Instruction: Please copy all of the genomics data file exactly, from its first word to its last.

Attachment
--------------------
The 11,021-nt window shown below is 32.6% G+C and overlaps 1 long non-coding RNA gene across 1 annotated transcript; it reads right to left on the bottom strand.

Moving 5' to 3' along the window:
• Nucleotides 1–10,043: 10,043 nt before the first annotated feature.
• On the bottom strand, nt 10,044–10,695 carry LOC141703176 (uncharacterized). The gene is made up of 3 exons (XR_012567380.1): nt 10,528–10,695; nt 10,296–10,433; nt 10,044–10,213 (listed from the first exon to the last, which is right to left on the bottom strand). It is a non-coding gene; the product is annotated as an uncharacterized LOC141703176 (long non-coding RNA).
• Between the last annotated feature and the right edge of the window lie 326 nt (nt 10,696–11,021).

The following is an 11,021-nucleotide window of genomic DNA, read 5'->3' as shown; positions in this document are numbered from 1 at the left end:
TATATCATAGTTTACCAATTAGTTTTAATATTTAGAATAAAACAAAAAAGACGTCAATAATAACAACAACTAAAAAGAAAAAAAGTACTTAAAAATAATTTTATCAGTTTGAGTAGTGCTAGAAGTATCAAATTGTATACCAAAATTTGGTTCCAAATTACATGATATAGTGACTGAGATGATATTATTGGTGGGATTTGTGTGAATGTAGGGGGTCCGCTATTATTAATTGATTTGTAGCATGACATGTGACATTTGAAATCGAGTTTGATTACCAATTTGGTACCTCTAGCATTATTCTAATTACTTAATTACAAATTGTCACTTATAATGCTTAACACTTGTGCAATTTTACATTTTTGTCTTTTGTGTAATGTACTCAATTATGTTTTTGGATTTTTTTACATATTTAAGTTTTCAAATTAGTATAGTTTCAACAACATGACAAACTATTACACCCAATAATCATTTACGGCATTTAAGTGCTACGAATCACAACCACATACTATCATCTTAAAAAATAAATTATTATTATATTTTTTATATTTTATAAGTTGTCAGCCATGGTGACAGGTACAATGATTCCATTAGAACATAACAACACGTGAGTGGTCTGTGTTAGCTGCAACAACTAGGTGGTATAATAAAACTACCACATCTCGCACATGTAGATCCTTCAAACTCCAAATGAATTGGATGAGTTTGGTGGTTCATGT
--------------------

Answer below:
The 11,021-nt window shown below is 32.6% G+C and overlaps 1 long non-coding RNA gene across 1 annotated transcript; it reads right to left on the bottom strand.

Moving 5' to 3' along the window:
• Nucleotides 1–10,043: 10,043 nt before the first annotated feature.
• On the bottom strand, nt 10,044–10,695 carry LOC141703176 (uncharacterized). The gene is made up of 3 exons (XR_012567380.1): nt 10,528–10,695; nt 10,296–10,433; nt 10,044–10,213 (listed from the first exon to the last, which is right to left on the bottom strand). It is a non-coding gene; the product is annotated as an uncharacterized LOC141703176 (long non-coding RNA).
• Between the last annotated feature and the right edge of the window lie 326 nt (nt 10,696–11,021).

The following is an 11,021-nucleotide window of genomic DNA, read 5'->3' as shown; positions in this document are numbered from 1 at the left end:
TATATCATAGTTTACCAATTAGTTTTAATATTTAGAATAAAACAAAAAAGACGTCAATAATAACAACAACTAAAAAGAAAAAAAGTACTTAAAAATAATTTTATCAGTTTGAGTAGTGCTAGAAGTATCAAATTGTATACCAAAATTTGGTTCCAAATTACATGATATAGTGACTGAGATGATATTATTGGTGGGATTTGTGTGAATGTAGGGGGTCCGCTATTATTAATTGATTTGTAGCATGACATGTGACATTTGAAATCGAGTTTGATTACCAATTTGGTACCTCTAGCATTATTCTAATTACTTAATTACAAATTGTCACTTATAATGCTTAACACTTGTGCAATTTTACATTTTTGTCTTTTGTGTAATGTACTCAATTATGTTTTTGGATTTTTTTACATATTTAAGTTTTCAAATTAGTATAGTTTCAACAACATGACAAACTATTACACCCAATAATCATTTACGGCATTTAAGTGCTACGAATCACAACCACATACTATCATCTTAAAAAATAAATTATTATTATATTTTTTATATTTTATAAGTTGTCAGCCATGGTGACAGGTACAATGATTCCATTAGAACATAACAACACGTGAGTGGTCTGTGTTAGCTGCAACAACTAGGTGGTATAATAAAACTACCACATCTCGCACATGTAGATCCTTCAAACTCCAAATGAATTGGATGAGTTTGGTGGTTCATGT